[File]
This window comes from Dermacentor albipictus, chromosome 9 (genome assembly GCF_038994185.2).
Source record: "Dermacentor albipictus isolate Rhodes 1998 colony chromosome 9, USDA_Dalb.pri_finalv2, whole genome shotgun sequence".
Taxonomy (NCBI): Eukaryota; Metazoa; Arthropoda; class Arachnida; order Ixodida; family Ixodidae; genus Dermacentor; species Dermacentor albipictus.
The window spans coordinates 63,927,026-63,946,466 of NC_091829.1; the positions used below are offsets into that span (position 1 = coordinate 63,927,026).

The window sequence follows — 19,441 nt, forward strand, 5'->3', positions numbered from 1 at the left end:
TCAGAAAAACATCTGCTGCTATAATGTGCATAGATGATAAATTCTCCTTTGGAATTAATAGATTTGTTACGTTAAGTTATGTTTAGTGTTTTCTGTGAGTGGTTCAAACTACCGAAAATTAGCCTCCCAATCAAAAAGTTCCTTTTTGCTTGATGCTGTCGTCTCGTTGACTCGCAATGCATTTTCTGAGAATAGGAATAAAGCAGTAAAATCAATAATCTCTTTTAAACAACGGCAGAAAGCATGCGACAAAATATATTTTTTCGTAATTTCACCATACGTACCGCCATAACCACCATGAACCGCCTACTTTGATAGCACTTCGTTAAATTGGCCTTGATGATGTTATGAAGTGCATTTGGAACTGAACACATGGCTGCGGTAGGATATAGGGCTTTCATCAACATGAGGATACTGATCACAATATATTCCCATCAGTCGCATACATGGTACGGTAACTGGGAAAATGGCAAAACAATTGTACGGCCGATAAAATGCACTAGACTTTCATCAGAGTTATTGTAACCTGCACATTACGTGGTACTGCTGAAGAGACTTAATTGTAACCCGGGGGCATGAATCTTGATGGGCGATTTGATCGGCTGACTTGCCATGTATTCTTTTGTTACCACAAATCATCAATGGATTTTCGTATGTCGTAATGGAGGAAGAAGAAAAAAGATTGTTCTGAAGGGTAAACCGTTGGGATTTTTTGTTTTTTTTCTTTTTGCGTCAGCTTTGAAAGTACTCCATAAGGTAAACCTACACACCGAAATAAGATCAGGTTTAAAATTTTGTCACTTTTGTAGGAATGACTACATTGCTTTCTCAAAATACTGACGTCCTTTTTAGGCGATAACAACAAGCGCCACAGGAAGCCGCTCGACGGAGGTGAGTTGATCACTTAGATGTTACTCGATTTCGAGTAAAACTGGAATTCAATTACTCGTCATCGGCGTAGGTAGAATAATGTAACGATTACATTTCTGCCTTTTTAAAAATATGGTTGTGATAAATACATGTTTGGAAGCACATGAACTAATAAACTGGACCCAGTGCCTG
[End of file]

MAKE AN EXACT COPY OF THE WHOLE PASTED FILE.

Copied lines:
This window comes from Dermacentor albipictus, chromosome 9 (genome assembly GCF_038994185.2).
Source record: "Dermacentor albipictus isolate Rhodes 1998 colony chromosome 9, USDA_Dalb.pri_finalv2, whole genome shotgun sequence".
Taxonomy (NCBI): Eukaryota; Metazoa; Arthropoda; class Arachnida; order Ixodida; family Ixodidae; genus Dermacentor; species Dermacentor albipictus.
The window spans coordinates 63,927,026-63,946,466 of NC_091829.1; the positions used below are offsets into that span (position 1 = coordinate 63,927,026).

The window sequence follows — 19,441 nt, forward strand, 5'->3', positions numbered from 1 at the left end:
TCAGAAAAACATCTGCTGCTATAATGTGCATAGATGATAAATTCTCCTTTGGAATTAATAGATTTGTTACGTTAAGTTATGTTTAGTGTTTTCTGTGAGTGGTTCAAACTACCGAAAATTAGCCTCCCAATCAAAAAGTTCCTTTTTGCTTGATGCTGTCGTCTCGTTGACTCGCAATGCATTTTCTGAGAATAGGAATAAAGCAGTAAAATCAATAATCTCTTTTAAACAACGGCAGAAAGCATGCGACAAAATATATTTTTTCGTAATTTCACCATACGTACCGCCATAACCACCATGAACCGCCTACTTTGATAGCACTTCGTTAAATTGGCCTTGATGATGTTATGAAGTGCATTTGGAACTGAACACATGGCTGCGGTAGGATATAGGGCTTTCATCAACATGAGGATACTGATCACAATATATTCCCATCAGTCGCATACATGGTACGGTAACTGGGAAAATGGCAAAACAATTGTACGGCCGATAAAATGCACTAGACTTTCATCAGAGTTATTGTAACCTGCACATTACGTGGTACTGCTGAAGAGACTTAATTGTAACCCGGGGGCATGAATCTTGATGGGCGATTTGATCGGCTGACTTGCCATGTATTCTTTTGTTACCACAAATCATCAATGGATTTTCGTATGTCGTAATGGAGGAAGAAGAAAAAAGATTGTTCTGAAGGGTAAACCGTTGGGATTTTTTGTTTTTTTTCTTTTTGCGTCAGCTTTGAAAGTACTCCATAAGGTAAACCTACACACCGAAATAAGATCAGGTTTAAAATTTTGTCACTTTTGTAGGAATGACTACATTGCTTTCTCAAAATACTGACGTCCTTTTTAGGCGATAACAACAAGCGCCACAGGAAGCCGCTCGACGGAGGTGAGTTGATCACTTAGATGTTACTCGATTTCGAGTAAAACTGGAATTCAATTACTCGTCATCGGCGTAGGTAGAATAATGTAACGATTACATTTCTGCCTTTTTAAAAATATGGTTGTGATAAATACATGTTTGGAAGCACATGAACTAATAAACTGGACCCAGTGCCTG